Can You Trust Hardware Wallets? Here’s What to Look For

Hardware wallets are known as the most secure way to store crypto assets in modern-day society. If you’re new to the world of crypto or hardware wallets in general, you might be wondering: can you trust hardware wallets?

Yes, you can trust hardware wallets to securely store your digital assets. Over 5 million people worldwide use crypto wallets to keep their private keys offline and reduce the risk of theft. A trustworthy wallet has multiple security features including a secure chip, biometrics, and PIN codes.

Of course, not all hardware wallets are created equally. Let’s delve deeper into this topic. Here is what you will learn:

Can You Trust Hardware Wallets?

In general, a considerable amount of people trust hardware wallets to secure their digital assets. According to Tech Crunch, two prominent hardware wallet companies Ledger and Trezor have amassed more than 5 million users alone.

As if that number isn’t impressive enough, look at this!

Hardware wallet market value 2022-2030.

In 2022, the hardware wallet market was valued at $285 million.

The market is expected to reach more than $1.44 billion by 2030, with a compound annual growth rate of 22.5% according to Market Research Future.

So yes, there are millions of satisfied users who trust hardware wallets to secure their assets which are worth thousands to millions of dollars, per individual.

In fact, I’ve been using my Ledger hardware wallet for several years without any issues. I currently store my most valuable NFTs and crypto in my device, and I trust it to do its job.

Nevertheless, there are various factors to consider before determining if a particular hardware wallet can be trusted or not.

What to Look for When Choosing a Trustworthy Hardware Wallet

Can you trust hardware wallets

Here is what to look for when choosing a trustworthy hardware wallet.

Security standards: Any quality hardware wallet you buy should have a long list of security features.

Ensuring these features are present in the device can help you determine how trustworthy a wallet might be.

Some essential security features include:

  • Secure chip element
  • Unique operating system
  • Consistently updated firmware
  • Software-based asset management system
  • Biometric authentication
  • Air gap technology

Security features will vary for each brand and model of hardware wallet you look at.

However, it’s important to check that the device has at least a few of these features to ensure optimal security.

Solid reputation: We live in a world where reviews can make or break a business and its reputation.

Fortunately, that means you can get a good idea of the quality of a hardware wallet before you purchase it.

By looking at honest user reviews, you can quickly determine the market sentiment towards a particular hardware wallet brand or a specific model.

If the general consensus is negative, avoid that wallet. If the overall outlook seems positive, you can assume a majority of users are satisfied with the product and trust it to secure their crypto assets.

Some of the most reputable hardware wallet brands include:

But, you don’t have to take my word for it. 

Please, always do your own research. Even if a particular hardware wallet company is trustworthy, you might prefer the features another brand offers.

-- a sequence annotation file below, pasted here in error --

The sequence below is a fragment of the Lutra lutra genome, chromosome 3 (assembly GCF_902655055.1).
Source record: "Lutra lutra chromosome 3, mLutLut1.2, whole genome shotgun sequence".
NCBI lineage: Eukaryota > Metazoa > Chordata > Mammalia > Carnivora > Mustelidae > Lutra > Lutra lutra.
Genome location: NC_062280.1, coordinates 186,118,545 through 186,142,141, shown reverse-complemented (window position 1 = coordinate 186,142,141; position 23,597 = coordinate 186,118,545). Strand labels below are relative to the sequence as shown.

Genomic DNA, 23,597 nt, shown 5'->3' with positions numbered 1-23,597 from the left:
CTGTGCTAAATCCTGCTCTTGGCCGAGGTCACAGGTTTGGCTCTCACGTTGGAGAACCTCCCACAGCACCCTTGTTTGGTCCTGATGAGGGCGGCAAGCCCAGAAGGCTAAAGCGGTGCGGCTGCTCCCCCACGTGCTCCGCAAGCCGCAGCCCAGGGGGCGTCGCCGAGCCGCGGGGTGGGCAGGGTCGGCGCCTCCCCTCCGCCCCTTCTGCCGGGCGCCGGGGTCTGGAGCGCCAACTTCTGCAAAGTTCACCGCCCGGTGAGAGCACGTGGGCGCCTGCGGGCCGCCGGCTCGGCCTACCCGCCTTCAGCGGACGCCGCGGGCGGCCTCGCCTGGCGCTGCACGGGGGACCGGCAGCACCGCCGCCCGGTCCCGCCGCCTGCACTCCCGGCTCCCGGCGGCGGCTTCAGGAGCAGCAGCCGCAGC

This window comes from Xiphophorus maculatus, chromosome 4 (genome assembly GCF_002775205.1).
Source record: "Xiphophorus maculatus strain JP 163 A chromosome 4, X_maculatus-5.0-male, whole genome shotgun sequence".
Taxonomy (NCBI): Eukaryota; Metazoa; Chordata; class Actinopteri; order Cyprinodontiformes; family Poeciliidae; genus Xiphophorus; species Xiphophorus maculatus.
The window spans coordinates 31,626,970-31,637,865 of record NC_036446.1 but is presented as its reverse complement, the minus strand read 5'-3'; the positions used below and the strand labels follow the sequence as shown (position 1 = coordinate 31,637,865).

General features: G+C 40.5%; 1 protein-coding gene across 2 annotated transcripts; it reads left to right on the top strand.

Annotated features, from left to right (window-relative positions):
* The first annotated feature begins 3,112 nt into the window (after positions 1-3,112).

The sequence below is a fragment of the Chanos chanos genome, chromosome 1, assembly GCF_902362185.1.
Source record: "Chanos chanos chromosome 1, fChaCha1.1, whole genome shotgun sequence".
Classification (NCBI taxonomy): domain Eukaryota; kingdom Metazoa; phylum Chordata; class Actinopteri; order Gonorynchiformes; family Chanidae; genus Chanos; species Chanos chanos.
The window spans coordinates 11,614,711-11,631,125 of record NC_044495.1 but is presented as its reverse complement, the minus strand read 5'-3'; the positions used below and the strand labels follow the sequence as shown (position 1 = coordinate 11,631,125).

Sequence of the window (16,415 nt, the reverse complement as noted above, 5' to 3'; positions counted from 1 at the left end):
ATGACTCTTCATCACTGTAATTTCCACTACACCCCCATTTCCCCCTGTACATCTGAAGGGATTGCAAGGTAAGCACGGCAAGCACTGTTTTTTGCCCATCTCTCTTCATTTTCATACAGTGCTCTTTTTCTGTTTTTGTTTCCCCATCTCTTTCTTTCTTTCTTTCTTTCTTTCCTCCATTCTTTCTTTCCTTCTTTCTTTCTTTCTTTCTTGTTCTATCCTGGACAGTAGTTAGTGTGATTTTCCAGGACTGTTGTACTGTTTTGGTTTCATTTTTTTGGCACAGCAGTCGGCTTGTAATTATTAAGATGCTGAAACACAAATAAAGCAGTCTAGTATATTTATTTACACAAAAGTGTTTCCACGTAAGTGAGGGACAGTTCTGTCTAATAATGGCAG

Third-Party Audits: Most reputable hardware wallet manufacturers have undergone third-party audits to verify the security of their devices.

These audits can provide additional reassurance when purchasing a hardware wallet.

Here are some hardware wallet brands that utilize individual and third-party audits:

  • Ledger
  • Trezor
  • Keystone
  • BitBox

I know what you’re thinking: “Great, but have any of these hardware wallets ever been hacked?”

And to be honest, some of them have.

Here is a list of hardware wallet brands—some of which have been hacked.

Hardware Wallet BrandHas Been HackedType of HackLast HackedSecurity Concerns Fixed
LedgerYesCyberattack: This server breach leaked approximately 1 million users’ emails. It was not a wallet hack.July 2020Yes, Ledger’s servers have since been upgraded to prevent 
TrezorYesFault Injection Hack: Professional hacker, Kingpin, surpassed security microcontrollers to access a wallet’s PIN code to recover lost assets.January 2022Yes, Trezor has since upgraded microcontrollers to prevent this type of hack from reoccurring.
KeystoneNoNo hack has been publicly reported with the Keystone hardware wallet.N/aCurrently, there are no security concerns to address.
BitBoxNoNo BitBox wallets have been hacked. However, a wallet hacker named Lazy Ninja did discover a side-channel attack vulnerability.November 2018According to ShiftCrypto, BitBox is still vulnerable to non-invasive, side-channel attacks.
NgraveNoNo hack has been publicly reported with the Ngrave hardware wallet.N/aCurrently, there are no security concerns to address.
Hardware wallet brands and known hacks

Why Should I Trust Hardware Wallet Firmware?

It’s not advantageous for hardware wallet manufacturers to create faulty firmware deliberately, even if they think it wouldn’t be detected easily. Such actions would lead to reputational damage, legal repercussions, and loss of customer trust, which would harm their business in the long run.

Hardware wallet manufacturers have a vested interest in maintaining the integrity of their products and providing secure storage solutions for their customers.

After all, this is the core value proposition of their business. 

Thus, it’s highly unlikely that any reputable hardware wallet manufacturer would deliberately create faulty firmware.

Furthermore, companies like Trezor ensure their firmware remains open source—meaning anyone can examine the firmware to check for vulnerabilities.

That said, there are pros and cons to the firmware being open source including.

Open source pros:

  • Transparency: Open-source software enables anyone to inspect the code which can increase trust in the security and privacy of the device.